When the young man went home, he told his big brother about giving the sugar-cane-juice container (which he meant for him) to the PaccekaBuddha and his 500 friends. The big brother was so thrilled to share the meritorious deeds (to PaccekaBuddhas) with his brother and made a wish that he would attain arahatship someday.

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The two brothers were reborn in heaven for a very long time. In the time of Vipassi Buddha, the two brothers were reborn into a very wealthy family in Pandhumavadi, the big brother named Sena, the little brother named Aparajita. Years later, when the parents passed away, the two brothers inherited all the wealth/treasures.

One fine day, Sena heard the news that the Vipassi Buddha came to town and people were so excited to go to listen to Vipassi Buddha's preaching. He went to pay homage to the Buddha, after the sermon, he told the Buddha that he wanted to join the Order. Sena went home telling his brother that he wanted to give him all his wealth and he would become a bhikkhu living near the Buddha.

After the ordination, Aparajita always went to visit Bhikkhu Sena and listen to the Vipassi Buddha's sermons. One day he learned that his big brother attained Arahatship, he was so happy he offered the superb alms-food to the Sangha with the Buddha as the center for 7 days. Then he asked Thera Sena to tell him how he could do the finest thing for the Buddha, the big brother said that Aparajita should build a Gandhakuti for the Buddha.

Aparajita built the most beautiful Gandhakuti for the Vipassi Buddha. This Gandhakuti was made with the best woods and plaster-cement, decorated with gold and 7 colors gems at the columns, the roof and the windows. When the Gandhakuti was finished, it looked just like the shape of colorful peacock with beautiful fan-tail.

Even his nephew begged to have a part in this building, Aparajita denied him. But his nephew got to build a pavillion(elephant shape) decorated with 4 colors-gems in front of the Gandhakuti(in the Gautama Buddha Era, the nephew was reborn as Mendhaka-Setthi). After that, Aparajita built 3 clear perfumed-water ponds near the Gandhakuti, surrounded the ponds with all shrubs and trees with fragrant flowers. Finally he decorated the ground around the Gandhakuti with all kinds of small gemstones.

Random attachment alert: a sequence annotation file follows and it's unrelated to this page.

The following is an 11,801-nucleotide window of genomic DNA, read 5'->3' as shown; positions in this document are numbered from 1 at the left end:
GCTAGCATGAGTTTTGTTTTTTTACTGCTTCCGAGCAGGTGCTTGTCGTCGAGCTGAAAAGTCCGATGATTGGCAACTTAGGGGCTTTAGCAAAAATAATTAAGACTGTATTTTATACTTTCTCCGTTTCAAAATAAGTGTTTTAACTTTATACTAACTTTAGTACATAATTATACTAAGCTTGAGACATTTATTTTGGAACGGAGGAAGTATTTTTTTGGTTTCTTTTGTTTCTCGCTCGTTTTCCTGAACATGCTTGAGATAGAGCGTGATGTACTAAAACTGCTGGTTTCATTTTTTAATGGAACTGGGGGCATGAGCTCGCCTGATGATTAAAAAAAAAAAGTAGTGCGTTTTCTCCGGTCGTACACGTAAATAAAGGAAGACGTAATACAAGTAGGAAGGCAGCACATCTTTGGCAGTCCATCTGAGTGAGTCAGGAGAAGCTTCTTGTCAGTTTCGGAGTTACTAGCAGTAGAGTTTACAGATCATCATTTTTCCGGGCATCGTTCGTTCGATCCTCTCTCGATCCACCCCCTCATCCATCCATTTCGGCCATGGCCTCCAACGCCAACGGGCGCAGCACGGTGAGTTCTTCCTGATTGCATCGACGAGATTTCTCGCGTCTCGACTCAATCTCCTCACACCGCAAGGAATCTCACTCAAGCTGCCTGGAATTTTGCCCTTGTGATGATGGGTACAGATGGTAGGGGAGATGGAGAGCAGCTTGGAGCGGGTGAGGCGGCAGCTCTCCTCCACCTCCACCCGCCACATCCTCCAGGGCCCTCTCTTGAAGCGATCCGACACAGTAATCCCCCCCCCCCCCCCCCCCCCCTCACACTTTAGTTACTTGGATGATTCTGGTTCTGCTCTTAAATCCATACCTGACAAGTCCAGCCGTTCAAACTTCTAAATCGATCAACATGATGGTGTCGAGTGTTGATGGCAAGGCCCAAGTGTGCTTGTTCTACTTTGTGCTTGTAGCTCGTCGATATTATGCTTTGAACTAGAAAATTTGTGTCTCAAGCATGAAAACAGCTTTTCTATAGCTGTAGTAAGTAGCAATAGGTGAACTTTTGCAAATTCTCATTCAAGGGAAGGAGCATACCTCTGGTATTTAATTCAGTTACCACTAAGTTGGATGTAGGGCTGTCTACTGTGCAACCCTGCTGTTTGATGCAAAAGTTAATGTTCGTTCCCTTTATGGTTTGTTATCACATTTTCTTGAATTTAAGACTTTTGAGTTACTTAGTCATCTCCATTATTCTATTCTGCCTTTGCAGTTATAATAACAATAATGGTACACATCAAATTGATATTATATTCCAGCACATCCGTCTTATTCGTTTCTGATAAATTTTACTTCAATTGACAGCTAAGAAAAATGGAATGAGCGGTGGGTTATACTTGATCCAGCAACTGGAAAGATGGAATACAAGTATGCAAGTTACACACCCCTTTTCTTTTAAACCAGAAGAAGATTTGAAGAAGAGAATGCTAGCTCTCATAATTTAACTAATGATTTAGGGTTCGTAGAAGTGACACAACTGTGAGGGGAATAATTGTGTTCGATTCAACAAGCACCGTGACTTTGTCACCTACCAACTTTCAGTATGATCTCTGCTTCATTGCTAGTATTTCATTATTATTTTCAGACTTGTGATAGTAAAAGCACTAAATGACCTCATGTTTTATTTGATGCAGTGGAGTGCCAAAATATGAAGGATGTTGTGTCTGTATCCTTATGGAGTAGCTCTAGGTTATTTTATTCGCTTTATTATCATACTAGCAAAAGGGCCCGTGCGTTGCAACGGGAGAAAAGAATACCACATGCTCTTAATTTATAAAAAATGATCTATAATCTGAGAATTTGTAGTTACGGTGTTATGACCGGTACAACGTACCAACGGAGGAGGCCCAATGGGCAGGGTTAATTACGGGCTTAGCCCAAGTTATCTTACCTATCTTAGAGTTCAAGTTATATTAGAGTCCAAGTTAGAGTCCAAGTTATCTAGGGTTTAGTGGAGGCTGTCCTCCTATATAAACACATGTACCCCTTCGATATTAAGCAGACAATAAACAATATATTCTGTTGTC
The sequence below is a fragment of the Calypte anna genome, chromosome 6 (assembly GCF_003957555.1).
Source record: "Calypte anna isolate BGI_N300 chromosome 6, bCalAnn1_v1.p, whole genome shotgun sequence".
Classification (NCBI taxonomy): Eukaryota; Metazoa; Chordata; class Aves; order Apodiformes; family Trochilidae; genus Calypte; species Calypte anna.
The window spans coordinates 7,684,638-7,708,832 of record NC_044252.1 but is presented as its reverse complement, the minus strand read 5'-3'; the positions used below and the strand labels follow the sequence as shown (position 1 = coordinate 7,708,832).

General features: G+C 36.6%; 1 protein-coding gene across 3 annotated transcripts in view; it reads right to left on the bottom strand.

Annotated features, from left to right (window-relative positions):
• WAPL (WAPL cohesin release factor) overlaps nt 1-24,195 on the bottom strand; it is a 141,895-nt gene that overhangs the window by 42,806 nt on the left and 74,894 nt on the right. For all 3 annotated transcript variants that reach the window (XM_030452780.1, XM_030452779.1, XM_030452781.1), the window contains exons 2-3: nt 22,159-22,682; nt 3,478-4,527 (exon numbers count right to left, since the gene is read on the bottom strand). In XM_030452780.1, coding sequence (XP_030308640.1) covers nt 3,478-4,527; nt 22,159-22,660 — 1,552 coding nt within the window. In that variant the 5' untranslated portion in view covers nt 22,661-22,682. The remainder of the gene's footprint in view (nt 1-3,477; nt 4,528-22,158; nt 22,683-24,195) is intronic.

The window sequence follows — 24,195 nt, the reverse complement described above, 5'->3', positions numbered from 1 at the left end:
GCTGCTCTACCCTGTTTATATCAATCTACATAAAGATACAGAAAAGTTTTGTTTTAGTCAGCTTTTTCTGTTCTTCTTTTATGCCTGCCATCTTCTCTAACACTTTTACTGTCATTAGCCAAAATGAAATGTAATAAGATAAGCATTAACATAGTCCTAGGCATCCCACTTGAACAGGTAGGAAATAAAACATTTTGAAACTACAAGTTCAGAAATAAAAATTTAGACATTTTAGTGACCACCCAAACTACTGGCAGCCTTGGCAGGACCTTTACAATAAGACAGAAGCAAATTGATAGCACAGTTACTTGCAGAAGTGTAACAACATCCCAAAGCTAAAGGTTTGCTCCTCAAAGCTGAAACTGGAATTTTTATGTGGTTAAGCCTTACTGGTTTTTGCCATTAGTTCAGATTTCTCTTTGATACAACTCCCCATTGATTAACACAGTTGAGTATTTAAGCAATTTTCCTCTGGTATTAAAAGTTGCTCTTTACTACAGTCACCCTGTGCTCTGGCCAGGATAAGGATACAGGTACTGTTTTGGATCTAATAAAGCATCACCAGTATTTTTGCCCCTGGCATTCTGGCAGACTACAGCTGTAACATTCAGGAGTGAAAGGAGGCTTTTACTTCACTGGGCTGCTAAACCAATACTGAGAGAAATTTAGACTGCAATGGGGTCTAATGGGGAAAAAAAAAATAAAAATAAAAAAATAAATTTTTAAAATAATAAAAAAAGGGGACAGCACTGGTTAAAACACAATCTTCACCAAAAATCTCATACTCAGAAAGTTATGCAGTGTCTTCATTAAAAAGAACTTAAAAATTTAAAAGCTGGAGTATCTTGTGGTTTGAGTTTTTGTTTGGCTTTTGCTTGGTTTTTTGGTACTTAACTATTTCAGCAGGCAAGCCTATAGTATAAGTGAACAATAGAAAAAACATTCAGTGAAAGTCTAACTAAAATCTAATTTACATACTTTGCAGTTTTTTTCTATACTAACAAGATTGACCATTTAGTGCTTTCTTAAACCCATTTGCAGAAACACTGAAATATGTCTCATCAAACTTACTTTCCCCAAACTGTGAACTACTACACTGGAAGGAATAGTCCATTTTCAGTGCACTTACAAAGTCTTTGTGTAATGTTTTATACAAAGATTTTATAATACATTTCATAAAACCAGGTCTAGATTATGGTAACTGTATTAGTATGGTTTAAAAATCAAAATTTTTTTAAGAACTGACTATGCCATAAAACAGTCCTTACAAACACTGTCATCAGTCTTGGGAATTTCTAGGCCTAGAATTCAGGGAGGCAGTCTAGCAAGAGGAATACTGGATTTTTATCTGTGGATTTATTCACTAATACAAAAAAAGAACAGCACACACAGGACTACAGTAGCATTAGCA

When the Gandhakuti was perfectly finished, Aparajita asked his Arahant-brother to invite the Vipassi Buddha to use the Gandhakuti as his place to dwell. But when the Buddha saw the gemstones on the ground around the Gandhakuti, he thought about people who would come to the place, would steal these gems and Aparajita might be angry. But Aparajita promised that he would hire guards to guard these gemstones. Then the Vipassi Buddha agreed to accept the Gandhakuti.

One day, Aparajita went to pay homage to the Buddha and placed a pretty gemstone as big as a melon by the Buddha's feet. A greedy brahmin pretended to visit the Buddha and stole the big gem then went away. Aparajita was upset by this brahmin's greed. So he made a wish to the Vipassi Buddha that never again that anyone could take his precious belongings away from him without his permission, no fire or wind or any natural-diaster could destroy his wealth/treasures, and the Buddha granted him his wish.

Later, Aparajita gave big ceremony to celebrate the Gandhakuti and offered alms-food, robes and all necessities to the Vipassi Buddha and the Sangha for 4 months continuously.

***In the Gautama Buddha Era, Aparajita was reborn as Jotika-Setthi. And King Ajatasattu could not take over Jotika's beautiful 7 stories-bling-bling-mansion...even unable to take diamond rings from Jotika's fingers!!